“Empty Quiver (n) – A U.S. Military reporting term to identify and report the seizure, theft, or loss of a nuclear weapon.”
Following up his initial success with the YA/superhero mashup, Crimson Son, writer Russ Linton (www.russlinton.com) has achieved a remarkable hat trick with his follow-up novella, Empty Quiver, a quintet of tales that span from the dawn of the Augment age, long before the events of his prior novel, to near modern days, complete with sly references to Central American politics that still ring true.
Straddling the line between comic book heroics and dark revisionist history, Linton imagines a world where the Fat Man and Little Boy dropped on the cities of Japan were not nuclear devices, but Augmented beings, created to end the war. But, like the events of Alan Moore’s Watchmen, not all Augments are welcome, and most are forced underground to continue doing their work at the behest of a government that is losing control of their creations.
But, Linton’s strength doesn’t come from the great tableau he’s building up in these tales. It’s the small brush strokes that make these stories sing. In an inspired twist, he’s managed to make his world do much bigger by going smaller. A Hiroshima survivor tells what really happened on that day in August. A ghetto child grown-up returns home to confront the secret his family hides. A young girl’s idolization of a female Augment has deeper significance than she knows. Linton has drawn his epic world best in the reflections of those impacted by it, be they Augment or human. Like an origami creation, he builds his tales in subtle layers, crisp folds of storytelling that make a shape far different than first expected.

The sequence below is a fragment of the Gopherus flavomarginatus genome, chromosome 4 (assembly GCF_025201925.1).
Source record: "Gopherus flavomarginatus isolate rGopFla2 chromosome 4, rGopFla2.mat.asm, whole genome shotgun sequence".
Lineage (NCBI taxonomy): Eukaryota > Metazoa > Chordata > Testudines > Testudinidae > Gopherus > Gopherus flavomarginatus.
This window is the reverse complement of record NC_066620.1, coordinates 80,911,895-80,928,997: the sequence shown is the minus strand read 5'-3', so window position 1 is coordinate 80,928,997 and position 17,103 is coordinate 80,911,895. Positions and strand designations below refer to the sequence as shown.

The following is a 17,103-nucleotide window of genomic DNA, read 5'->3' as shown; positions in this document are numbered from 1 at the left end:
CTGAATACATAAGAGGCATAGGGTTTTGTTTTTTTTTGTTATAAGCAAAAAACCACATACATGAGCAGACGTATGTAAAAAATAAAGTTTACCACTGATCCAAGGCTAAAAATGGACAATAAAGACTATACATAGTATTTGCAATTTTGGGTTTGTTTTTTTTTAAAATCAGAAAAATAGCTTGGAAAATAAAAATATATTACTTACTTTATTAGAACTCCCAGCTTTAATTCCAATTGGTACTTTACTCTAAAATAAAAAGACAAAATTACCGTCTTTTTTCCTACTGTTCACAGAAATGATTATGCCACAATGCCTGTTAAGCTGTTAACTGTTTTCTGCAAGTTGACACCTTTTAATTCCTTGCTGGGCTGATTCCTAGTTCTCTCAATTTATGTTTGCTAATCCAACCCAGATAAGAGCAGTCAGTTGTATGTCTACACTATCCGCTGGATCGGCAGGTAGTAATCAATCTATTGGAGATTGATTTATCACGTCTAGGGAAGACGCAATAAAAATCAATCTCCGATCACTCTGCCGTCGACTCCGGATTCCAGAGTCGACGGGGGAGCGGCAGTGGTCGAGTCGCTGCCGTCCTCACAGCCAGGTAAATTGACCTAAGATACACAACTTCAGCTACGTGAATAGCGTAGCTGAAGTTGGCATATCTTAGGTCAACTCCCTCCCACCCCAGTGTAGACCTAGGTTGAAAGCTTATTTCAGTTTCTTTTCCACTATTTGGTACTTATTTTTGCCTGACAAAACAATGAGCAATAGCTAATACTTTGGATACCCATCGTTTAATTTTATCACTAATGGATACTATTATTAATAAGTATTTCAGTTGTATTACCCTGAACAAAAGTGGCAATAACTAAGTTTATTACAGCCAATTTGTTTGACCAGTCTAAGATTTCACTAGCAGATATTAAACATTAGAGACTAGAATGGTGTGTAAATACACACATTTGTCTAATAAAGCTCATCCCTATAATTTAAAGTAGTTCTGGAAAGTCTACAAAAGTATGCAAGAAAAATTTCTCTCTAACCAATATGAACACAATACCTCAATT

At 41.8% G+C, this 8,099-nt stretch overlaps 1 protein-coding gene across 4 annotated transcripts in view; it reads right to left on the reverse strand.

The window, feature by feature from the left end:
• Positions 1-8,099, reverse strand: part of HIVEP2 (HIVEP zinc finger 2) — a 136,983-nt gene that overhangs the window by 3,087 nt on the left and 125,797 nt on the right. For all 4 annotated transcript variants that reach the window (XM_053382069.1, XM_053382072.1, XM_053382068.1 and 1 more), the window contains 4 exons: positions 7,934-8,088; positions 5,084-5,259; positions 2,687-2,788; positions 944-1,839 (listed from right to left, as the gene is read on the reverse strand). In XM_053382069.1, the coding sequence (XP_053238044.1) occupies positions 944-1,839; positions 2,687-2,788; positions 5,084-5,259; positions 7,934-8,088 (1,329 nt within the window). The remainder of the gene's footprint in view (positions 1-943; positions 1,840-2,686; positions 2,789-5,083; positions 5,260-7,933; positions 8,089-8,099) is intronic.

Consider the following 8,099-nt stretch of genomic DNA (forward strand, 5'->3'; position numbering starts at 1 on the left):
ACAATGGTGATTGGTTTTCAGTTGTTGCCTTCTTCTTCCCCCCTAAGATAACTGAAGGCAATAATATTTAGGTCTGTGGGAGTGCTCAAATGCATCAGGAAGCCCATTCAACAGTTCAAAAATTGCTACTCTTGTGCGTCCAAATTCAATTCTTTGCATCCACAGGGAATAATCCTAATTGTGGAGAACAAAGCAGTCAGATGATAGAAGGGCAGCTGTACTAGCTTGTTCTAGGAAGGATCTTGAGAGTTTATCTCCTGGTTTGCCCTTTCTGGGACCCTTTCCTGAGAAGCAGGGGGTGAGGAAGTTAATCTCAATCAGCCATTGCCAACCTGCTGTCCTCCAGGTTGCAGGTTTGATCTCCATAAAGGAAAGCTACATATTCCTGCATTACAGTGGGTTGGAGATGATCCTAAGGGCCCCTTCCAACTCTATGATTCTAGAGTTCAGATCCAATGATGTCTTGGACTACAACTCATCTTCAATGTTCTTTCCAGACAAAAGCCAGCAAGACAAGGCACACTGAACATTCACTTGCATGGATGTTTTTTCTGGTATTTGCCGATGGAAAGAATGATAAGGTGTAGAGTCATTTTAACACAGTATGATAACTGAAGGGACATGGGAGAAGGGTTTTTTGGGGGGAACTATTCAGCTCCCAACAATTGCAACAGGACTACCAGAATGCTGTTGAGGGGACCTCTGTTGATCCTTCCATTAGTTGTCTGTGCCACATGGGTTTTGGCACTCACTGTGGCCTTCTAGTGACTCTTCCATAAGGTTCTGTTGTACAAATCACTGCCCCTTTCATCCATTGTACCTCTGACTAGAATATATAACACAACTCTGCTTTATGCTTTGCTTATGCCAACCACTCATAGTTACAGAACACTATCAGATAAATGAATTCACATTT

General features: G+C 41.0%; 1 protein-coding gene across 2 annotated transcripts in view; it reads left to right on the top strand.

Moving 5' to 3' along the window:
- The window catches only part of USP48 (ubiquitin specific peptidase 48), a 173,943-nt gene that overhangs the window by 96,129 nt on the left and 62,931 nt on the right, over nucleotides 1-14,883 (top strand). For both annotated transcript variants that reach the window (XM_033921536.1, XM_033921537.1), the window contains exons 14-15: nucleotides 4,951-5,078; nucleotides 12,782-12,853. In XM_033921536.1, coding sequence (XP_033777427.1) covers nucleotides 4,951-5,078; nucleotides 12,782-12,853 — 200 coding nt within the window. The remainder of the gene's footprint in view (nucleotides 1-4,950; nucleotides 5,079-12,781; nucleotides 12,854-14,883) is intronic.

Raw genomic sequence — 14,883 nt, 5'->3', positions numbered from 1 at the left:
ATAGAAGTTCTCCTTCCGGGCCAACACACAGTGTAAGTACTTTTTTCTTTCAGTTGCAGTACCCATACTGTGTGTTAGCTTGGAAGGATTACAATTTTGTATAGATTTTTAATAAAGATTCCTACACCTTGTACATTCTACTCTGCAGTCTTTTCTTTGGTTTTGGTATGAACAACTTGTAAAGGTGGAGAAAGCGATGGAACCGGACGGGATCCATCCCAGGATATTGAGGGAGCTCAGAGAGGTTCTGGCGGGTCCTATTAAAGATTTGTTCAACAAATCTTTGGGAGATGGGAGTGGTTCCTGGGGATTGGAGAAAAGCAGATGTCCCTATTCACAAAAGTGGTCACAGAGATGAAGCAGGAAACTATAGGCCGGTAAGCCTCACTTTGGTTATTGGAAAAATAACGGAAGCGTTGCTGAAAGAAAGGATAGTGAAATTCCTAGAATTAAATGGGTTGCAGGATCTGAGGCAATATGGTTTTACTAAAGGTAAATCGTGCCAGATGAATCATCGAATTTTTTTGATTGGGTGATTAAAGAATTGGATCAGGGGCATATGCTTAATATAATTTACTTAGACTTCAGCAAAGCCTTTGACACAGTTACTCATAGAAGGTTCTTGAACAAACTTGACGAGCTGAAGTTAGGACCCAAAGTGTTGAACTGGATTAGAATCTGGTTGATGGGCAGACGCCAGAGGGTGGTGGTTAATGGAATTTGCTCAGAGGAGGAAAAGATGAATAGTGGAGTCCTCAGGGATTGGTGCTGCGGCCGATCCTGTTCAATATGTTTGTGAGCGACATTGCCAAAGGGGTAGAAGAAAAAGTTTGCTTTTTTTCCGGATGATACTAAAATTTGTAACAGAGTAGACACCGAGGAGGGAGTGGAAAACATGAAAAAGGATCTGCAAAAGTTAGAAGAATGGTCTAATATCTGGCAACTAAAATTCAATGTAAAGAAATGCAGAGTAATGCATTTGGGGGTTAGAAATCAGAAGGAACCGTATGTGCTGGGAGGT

You don’t have to have read Crimson Son to enjoy these tales, but the “guest appearances” and subtle hints of the darker future to come make it that much richer, and you’re probably gonna wanna pony up the couple of buck to get that, too. And, you know what?
You won’t regret it.
“A damn kid, like Little Boy had been. But, this one was scared s–tless, unlike Little Boy. Joy had burned in that pint-sized monster’s eyes as the city burned to ash around them. A terrible fire consuming something inside of him, fueling him, eating him alive. Eldon understood the hate and anger. The kid had been God’s own righteous fire that night, whipped into a frenzy by Hurricane’s winds, but Eldon had always felt that kid would have scorched every inch of the planet if given the go-ahead.”
Available now at Amazon.com.
VERDICT: FIVE Crimson Mask Alpha Injections out of FIVE
This review was first published at Fanboycomics.net. Check out their site and if you like it, check out their podcasts or sign up for their newsletter (a daily highlight of the best in geek news).